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Genetic Identification Of Ground Ice By Petrographic Method

https://doi.org/10.24057/2071-9388-2021-063

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Abstract

The advantages and limitations of the petrography method and the relevance of its use for the study of natural ice are reviewed in the present work. The petrographic method of ground ice study is often used for solving paleogeographic issues. The petrofabric analysis of ground ice is not only useful for descriptive purposes but, like the study of cryostructures, helps to infer growth processes and conditions. Different types of natural ice have specific features that can help us to determine ice genesis. Surface ice, such as glacier ice is often presented by foliation formed by large crystals (50-60 mm); lake ice is characterised by the upper zone of small (6 mm x 3 mm) dendritic and equigranular crystals, which change with increasing depth to large (may exceed 200 mm) columnar and prismatic crystals; segregated ice is composed by crystals forming foliation. Ground ice, such as ice wedge is presented by vertical-band appearance and small crystals (2-2.5 mm); closed-cavity ice is often distinguished by radial-ray appearance produced by elongated ice crystals; injection ice is composed by anhedral crystals, showing the movement of water; snowbank ice is presented by a high concentration of circular bubbles and small (0.1-1 mm) equigranular crystals; icing is described by foliation and mostly columnar crystals. Identification of the origin of ground ice is a complicated task for geocryology because it is difficult to distinguish different types of ground ice based on only visual explorations. The simplest way to get an ice texture pattern is by using polarized light. Distinctions between genetic types of ground ice are not always made in studies, and that can produce erroneous inferences. Petrography studies of an ice object are helpful to clarify the data interpretation, e.g., of isotopic analyses. It is particularly relevant for heterogeneous ice wedges’ study.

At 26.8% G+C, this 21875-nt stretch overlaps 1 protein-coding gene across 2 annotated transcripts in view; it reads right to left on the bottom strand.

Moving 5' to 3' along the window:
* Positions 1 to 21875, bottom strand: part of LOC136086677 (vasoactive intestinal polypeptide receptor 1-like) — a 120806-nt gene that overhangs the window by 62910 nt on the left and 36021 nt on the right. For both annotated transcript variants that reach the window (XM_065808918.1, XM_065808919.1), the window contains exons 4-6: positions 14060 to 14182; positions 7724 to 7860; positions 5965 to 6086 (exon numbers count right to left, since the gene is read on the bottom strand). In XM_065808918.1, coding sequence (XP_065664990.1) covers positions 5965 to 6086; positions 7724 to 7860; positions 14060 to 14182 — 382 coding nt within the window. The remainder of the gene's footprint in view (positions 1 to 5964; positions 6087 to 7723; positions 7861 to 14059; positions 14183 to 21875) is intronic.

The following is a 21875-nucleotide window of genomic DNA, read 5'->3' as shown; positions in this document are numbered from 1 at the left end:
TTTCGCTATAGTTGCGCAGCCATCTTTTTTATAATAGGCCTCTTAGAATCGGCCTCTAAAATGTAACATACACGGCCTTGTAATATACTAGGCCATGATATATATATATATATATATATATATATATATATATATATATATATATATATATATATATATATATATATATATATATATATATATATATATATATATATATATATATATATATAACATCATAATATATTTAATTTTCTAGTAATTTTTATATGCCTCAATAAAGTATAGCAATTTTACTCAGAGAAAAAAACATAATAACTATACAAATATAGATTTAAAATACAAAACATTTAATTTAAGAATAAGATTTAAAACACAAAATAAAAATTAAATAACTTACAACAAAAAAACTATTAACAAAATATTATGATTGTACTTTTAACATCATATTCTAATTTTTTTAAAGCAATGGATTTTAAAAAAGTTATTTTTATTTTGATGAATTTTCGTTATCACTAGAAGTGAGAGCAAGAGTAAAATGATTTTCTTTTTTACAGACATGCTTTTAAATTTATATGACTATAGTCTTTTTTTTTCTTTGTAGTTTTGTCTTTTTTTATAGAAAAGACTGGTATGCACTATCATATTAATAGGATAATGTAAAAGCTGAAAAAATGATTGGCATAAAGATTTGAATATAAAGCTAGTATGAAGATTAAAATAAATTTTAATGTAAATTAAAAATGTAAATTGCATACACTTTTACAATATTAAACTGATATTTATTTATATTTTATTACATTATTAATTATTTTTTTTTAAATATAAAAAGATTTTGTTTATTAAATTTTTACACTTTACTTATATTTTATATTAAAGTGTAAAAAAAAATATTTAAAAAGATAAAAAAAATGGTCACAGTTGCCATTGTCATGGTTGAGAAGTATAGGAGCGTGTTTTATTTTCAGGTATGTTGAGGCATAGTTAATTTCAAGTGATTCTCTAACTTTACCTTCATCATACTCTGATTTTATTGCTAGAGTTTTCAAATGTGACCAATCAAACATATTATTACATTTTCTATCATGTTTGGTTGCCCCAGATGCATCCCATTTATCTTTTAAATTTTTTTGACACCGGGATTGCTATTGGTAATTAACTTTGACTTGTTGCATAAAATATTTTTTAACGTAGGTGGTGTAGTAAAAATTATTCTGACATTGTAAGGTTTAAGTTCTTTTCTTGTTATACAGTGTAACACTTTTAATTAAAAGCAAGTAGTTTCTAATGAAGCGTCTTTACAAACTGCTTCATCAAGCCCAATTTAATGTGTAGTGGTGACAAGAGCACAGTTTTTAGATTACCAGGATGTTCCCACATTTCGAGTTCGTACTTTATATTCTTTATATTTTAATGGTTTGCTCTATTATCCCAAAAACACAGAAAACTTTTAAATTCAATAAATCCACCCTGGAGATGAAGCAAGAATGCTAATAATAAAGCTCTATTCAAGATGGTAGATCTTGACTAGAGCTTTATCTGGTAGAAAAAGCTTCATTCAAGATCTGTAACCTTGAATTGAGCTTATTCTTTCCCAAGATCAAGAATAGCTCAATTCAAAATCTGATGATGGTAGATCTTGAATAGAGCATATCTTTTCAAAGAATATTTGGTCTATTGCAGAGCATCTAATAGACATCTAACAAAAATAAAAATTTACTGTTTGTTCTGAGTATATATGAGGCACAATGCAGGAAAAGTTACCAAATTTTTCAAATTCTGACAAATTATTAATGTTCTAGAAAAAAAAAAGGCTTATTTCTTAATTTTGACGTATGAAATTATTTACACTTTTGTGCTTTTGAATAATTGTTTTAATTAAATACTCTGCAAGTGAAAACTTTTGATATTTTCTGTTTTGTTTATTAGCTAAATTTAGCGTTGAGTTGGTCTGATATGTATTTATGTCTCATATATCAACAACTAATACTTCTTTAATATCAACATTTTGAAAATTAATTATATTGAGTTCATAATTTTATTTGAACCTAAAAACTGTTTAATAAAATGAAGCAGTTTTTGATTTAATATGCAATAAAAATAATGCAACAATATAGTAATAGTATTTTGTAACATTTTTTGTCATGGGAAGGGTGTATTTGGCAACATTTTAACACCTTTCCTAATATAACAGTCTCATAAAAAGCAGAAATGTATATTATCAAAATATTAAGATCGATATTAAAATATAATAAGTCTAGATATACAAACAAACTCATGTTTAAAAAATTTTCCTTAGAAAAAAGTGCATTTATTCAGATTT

About the Authors

Yana V. Tikhonravova
Melnikov Permafrost Institute, Siberian Branch, Russian Academy of Sciences
Russian Federation

Yakutsk, 677010



Viktor V. Rogov
Lomonosov Moscow State University
Russian Federation

Moscow, 119991



Elena A. Slagoda
Earth Cryosphere Institute Tyumen Scientific Centre Siberian Branch, Russian Academy of Sciences
Russian Federation

Tyumen, 625026



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Tikhonravova Y.V., Rogov V.V., Slagoda E.A. Genetic Identification Of Ground Ice By Petrographic Method. GEOGRAPHY, ENVIRONMENT, SUSTAINABILITY. 2021;14(4):20-32. https://doi.org/10.24057/2071-9388-2021-063

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